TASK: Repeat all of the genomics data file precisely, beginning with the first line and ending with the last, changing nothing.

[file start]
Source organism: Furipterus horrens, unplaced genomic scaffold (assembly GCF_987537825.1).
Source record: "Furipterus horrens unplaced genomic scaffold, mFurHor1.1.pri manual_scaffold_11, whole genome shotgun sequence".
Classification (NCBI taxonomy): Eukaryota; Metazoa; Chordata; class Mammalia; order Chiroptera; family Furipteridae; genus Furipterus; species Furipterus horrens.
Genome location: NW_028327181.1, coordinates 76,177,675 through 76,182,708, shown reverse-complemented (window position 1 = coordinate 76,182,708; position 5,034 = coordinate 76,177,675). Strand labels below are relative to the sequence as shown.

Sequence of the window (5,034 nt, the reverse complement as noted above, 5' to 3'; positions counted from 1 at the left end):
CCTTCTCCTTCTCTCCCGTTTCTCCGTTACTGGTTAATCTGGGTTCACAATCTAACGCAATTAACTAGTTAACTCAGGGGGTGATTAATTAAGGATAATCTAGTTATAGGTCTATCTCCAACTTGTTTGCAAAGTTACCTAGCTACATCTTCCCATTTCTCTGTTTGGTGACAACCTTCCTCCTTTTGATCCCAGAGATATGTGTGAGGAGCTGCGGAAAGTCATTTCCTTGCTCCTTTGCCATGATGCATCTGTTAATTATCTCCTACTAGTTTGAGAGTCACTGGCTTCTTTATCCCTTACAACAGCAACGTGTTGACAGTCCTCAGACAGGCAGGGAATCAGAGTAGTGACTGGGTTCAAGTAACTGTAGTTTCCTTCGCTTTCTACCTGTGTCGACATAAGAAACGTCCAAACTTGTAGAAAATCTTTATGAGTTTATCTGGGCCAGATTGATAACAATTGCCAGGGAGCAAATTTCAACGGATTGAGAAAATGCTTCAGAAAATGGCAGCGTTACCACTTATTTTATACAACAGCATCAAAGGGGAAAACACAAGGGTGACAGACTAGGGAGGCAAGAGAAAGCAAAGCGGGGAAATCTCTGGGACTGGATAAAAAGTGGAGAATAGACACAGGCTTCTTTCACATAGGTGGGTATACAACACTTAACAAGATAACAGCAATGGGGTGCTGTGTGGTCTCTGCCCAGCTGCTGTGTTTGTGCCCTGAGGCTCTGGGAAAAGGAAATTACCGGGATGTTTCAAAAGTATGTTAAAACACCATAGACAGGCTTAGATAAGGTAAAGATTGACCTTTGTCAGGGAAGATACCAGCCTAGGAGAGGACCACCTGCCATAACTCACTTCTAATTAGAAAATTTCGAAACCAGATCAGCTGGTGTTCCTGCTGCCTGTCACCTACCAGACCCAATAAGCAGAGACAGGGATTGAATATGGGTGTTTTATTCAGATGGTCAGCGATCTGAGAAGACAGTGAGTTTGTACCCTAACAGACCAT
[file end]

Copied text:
Source organism: Furipterus horrens, unplaced genomic scaffold (assembly GCF_987537825.1).
Source record: "Furipterus horrens unplaced genomic scaffold, mFurHor1.1.pri manual_scaffold_11, whole genome shotgun sequence".
Classification (NCBI taxonomy): Eukaryota; Metazoa; Chordata; class Mammalia; order Chiroptera; family Furipteridae; genus Furipterus; species Furipterus horrens.
Genome location: NW_028327181.1, coordinates 76,177,675 through 76,182,708, shown reverse-complemented (window position 1 = coordinate 76,182,708; position 5,034 = coordinate 76,177,675). Strand labels below are relative to the sequence as shown.

Sequence of the window (5,034 nt, the reverse complement as noted above, 5' to 3'; positions counted from 1 at the left end):
CCTTCTCCTTCTCTCCCGTTTCTCCGTTACTGGTTAATCTGGGTTCACAATCTAACGCAATTAACTAGTTAACTCAGGGGGTGATTAATTAAGGATAATCTAGTTATAGGTCTATCTCCAACTTGTTTGCAAAGTTACCTAGCTACATCTTCCCATTTCTCTGTTTGGTGACAACCTTCCTCCTTTTGATCCCAGAGATATGTGTGAGGAGCTGCGGAAAGTCATTTCCTTGCTCCTTTGCCATGATGCATCTGTTAATTATCTCCTACTAGTTTGAGAGTCACTGGCTTCTTTATCCCTTACAACAGCAACGTGTTGACAGTCCTCAGACAGGCAGGGAATCAGAGTAGTGACTGGGTTCAAGTAACTGTAGTTTCCTTCGCTTTCTACCTGTGTCGACATAAGAAACGTCCAAACTTGTAGAAAATCTTTATGAGTTTATCTGGGCCAGATTGATAACAATTGCCAGGGAGCAAATTTCAACGGATTGAGAAAATGCTTCAGAAAATGGCAGCGTTACCACTTATTTTATACAACAGCATCAAAGGGGAAAACACAAGGGTGACAGACTAGGGAGGCAAGAGAAAGCAAAGCGGGGAAATCTCTGGGACTGGATAAAAAGTGGAGAATAGACACAGGCTTCTTTCACATAGGTGGGTATACAACACTTAACAAGATAACAGCAATGGGGTGCTGTGTGGTCTCTGCCCAGCTGCTGTGTTTGTGCCCTGAGGCTCTGGGAAAAGGAAATTACCGGGATGTTTCAAAAGTATGTTAAAACACCATAGACAGGCTTAGATAAGGTAAAGATTGACCTTTGTCAGGGAAGATACCAGCCTAGGAGAGGACCACCTGCCATAACTCACTTCTAATTAGAAAATTTCGAAACCAGATCAGCTGGTGTTCCTGCTGCCTGTCACCTACCAGACCCAATAAGCAGAGACAGGGATTGAATATGGGTGTTTTATTCAGATGGTCAGCGATCTGAGAAGACAGTGAGTTTGTACCCTAACAGACCAT